The entourage effect of marijuana terpenes is yet another way these cannabis compounds make each strain unique. In simple terms, it’s a mechanism through which cannabinoids and terpenes act synergistically in the body.
These chemicals produce the sliding scale of effects between indica and sativa. Some promote relaxation, and others boost focus and creativity. For this reason, breeders are increasingly using the terpene profile (not indica/sativa percentages) to predict the high of a new strain.
Note: Terpenes in weed aren’t intoxicating on their own. It’s their interaction with THC, the main psychoactive compound found in cannabis, that produces the high.
This entourage effect we discussed above plays into the medical benefits of cannabis terpenes. Combined with CBD and THC, terps produce the following benefits:
Whichever bud you smoke, some health benefits follow the physical and mental high you experience. What if we could manipulate these chemicals to harness the healing power of pot, though?
Nowadays, a mounting body of research is looking into how cannabis terpenes could heal numerous health conditions. The right terpene cocktail could be the way forward for various therapeutic strains of ganja.
Where are weed terpenes found in cannabis?
Do you remember those capitate-stalked trichomes we mentioned earlier? These cannabis glands are where you’ll find terpenes, cannabinoids, and other oils essential for the cannabis plant.
Trichomes develop when your crop enters flowering. They primarily occur on flower heads and sugar leaves of unfertilized female plants, where buds form after many weeks of ripening.
Take a look at your flowering plant, and you’ll notice these spots of oil production pretty early into flowering. Capitate-stalked trichs consist of a waxy head and a stalk, shimmering translucent and growing whiter as the cola develops.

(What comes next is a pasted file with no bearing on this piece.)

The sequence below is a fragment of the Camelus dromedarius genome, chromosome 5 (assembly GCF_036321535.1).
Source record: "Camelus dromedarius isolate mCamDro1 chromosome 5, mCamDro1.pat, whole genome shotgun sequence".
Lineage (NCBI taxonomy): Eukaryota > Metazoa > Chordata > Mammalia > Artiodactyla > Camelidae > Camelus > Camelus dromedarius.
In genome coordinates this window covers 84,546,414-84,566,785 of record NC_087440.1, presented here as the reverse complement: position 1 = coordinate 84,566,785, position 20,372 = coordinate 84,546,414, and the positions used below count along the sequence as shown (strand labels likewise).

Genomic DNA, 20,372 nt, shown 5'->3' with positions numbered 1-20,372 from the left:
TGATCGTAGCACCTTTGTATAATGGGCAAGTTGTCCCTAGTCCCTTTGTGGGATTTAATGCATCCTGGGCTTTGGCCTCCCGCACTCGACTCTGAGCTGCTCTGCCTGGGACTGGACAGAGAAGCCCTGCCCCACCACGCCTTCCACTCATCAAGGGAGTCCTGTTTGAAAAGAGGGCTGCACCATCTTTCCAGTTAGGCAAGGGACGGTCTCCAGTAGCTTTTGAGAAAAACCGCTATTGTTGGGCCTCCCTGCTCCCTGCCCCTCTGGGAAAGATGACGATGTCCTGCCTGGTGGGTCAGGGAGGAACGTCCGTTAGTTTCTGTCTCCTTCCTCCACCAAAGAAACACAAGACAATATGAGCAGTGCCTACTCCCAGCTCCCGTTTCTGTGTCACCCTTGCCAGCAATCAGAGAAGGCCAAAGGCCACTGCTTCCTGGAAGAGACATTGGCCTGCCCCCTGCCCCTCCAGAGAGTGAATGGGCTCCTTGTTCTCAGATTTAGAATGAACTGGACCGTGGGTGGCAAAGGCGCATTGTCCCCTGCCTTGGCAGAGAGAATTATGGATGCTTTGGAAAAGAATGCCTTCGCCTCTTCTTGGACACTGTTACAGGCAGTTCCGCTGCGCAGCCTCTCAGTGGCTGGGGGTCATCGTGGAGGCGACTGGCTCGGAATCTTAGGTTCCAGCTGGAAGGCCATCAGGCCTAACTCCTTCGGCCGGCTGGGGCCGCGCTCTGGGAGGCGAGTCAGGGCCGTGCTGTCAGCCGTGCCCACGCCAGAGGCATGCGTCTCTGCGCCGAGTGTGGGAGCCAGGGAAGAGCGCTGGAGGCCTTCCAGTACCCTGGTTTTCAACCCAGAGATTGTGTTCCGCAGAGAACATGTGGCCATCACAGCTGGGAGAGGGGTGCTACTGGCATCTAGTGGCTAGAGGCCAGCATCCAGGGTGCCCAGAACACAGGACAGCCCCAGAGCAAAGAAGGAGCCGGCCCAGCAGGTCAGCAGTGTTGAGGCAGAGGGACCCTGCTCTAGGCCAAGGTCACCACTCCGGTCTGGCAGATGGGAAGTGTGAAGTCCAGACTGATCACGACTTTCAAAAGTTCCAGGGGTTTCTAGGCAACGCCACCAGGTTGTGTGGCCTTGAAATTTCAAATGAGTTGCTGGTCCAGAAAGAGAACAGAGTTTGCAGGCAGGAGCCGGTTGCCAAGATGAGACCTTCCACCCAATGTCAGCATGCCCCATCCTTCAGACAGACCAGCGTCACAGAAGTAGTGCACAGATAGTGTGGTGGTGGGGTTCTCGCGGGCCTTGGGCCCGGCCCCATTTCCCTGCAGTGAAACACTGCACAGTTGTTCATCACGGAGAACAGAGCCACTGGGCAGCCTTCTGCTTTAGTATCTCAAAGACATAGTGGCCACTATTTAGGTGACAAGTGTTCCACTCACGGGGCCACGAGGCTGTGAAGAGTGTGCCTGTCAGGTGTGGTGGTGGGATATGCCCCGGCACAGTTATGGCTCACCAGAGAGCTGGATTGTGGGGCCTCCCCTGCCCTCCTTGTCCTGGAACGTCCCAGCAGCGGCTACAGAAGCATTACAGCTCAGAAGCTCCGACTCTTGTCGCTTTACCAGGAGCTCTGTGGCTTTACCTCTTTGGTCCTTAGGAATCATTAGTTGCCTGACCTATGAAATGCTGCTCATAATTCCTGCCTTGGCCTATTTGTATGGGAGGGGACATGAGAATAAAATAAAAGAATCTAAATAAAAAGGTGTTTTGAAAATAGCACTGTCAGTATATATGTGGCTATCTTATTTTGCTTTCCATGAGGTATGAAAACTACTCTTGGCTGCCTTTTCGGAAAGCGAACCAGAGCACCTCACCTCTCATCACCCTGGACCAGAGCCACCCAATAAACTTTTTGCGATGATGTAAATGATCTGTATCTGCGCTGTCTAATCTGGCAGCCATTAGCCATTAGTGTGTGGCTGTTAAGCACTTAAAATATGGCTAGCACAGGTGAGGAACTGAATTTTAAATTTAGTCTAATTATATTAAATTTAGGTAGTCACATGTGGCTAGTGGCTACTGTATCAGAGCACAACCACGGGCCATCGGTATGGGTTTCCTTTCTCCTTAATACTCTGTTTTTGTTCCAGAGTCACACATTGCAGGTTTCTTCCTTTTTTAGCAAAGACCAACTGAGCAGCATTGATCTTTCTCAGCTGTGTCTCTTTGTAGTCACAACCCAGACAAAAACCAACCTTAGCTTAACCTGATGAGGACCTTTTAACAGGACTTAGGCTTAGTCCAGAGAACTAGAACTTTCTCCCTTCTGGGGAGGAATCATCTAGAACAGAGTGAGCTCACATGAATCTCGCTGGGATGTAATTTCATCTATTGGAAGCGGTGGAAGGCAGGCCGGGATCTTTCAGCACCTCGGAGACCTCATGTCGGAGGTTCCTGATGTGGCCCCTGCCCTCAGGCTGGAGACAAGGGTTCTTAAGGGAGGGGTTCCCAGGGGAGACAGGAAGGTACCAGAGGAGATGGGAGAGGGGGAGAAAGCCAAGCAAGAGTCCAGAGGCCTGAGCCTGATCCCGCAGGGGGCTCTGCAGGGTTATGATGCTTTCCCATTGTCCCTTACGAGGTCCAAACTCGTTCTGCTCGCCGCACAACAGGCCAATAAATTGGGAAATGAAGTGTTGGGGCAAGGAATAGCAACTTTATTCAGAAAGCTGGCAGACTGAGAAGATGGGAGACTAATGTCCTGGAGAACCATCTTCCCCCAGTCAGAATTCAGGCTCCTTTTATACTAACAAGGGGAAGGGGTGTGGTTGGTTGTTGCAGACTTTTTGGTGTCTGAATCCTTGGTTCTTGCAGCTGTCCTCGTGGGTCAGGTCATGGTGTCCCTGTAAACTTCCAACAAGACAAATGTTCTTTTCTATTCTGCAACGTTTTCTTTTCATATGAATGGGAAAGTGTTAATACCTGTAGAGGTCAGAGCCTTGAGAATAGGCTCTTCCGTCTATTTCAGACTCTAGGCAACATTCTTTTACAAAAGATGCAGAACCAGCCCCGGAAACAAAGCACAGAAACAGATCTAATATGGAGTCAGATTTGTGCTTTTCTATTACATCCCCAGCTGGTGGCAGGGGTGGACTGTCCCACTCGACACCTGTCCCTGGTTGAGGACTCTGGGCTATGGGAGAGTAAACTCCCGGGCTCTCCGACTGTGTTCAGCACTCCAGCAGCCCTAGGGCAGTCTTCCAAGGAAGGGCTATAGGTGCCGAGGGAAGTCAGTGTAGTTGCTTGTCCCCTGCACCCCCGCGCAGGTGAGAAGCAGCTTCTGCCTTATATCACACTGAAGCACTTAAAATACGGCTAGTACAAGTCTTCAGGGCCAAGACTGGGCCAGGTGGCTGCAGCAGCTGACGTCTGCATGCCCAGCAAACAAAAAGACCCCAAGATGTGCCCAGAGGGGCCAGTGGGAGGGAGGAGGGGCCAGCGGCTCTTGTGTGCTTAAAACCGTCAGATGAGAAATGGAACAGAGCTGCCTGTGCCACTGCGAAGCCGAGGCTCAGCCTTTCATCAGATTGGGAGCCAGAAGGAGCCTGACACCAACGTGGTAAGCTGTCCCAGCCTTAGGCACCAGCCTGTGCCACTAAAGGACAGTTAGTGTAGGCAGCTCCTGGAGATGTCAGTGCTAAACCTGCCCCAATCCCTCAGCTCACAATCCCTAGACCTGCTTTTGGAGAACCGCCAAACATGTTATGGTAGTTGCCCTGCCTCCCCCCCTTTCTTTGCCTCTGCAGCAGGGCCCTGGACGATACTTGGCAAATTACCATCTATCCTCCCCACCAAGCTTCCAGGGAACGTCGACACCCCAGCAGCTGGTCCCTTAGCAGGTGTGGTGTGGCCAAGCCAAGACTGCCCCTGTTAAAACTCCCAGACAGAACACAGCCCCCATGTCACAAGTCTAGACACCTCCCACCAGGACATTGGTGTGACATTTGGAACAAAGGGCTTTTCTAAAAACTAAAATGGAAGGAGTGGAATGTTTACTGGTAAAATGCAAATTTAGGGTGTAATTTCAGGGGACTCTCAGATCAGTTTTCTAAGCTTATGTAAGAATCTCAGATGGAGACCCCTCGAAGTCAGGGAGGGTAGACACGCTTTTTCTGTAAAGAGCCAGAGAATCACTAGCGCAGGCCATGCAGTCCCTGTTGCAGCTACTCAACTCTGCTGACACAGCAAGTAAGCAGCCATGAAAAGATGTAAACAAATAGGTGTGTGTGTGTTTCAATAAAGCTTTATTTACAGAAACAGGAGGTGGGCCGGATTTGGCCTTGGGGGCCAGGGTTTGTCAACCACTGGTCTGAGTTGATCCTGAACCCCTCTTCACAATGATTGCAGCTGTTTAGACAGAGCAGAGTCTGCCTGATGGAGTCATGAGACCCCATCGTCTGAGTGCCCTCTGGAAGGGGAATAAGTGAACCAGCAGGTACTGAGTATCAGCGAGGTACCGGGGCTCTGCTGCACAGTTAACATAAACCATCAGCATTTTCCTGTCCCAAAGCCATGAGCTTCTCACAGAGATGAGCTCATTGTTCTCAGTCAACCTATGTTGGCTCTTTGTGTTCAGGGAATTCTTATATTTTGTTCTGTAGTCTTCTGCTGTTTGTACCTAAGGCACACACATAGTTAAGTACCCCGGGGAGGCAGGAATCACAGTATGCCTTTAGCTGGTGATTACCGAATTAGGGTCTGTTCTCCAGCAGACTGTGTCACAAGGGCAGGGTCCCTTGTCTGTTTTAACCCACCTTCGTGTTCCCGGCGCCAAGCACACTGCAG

Terpene chart: Main marijuana terpenes and their effects
We couldn’t discuss the entire list of terpenes in one guide and keep it readable and understandable! Still, learning about the common ones takes you pretty far on your quest of understanding the terpene profiles found in weed strains.
Before diving into the deets, let’s provide the basics. Use this terpene chart as a reference while exploring a new cultivar on your to-smoke list.
|Myrcene||Earthy, musky, herbal||Relaxing, sedating|
|Limonene||Fresh, lemon||Elevating, stress-busting|
|Caryophyllene||Woody, spice, pepper||Stress-relieving|
|Terpinolene||Pine, floral, herbal||Uplifting, pain-relieving|
|Humulene||Woody, earthy, herbal||Anti-inflammatory|
|Ocimene||Mint, mango, parsley||Anti-viral, antibacterial|
If you’d like to learn more about these chemicals, we’ve got you covered. Let’s discuss terpenes and their effects in more depth.
Myrcene is the most common cannabis terpene and the one responsible for the calming effects of weed. It’s present in great amounts in Kush strains and adjacent indica families, as well as other therapeutic and aromatic herbs such as black pepper and thyme.
The recognizable herbal and musky scent of myrcene is what most people imagine when they think about weed.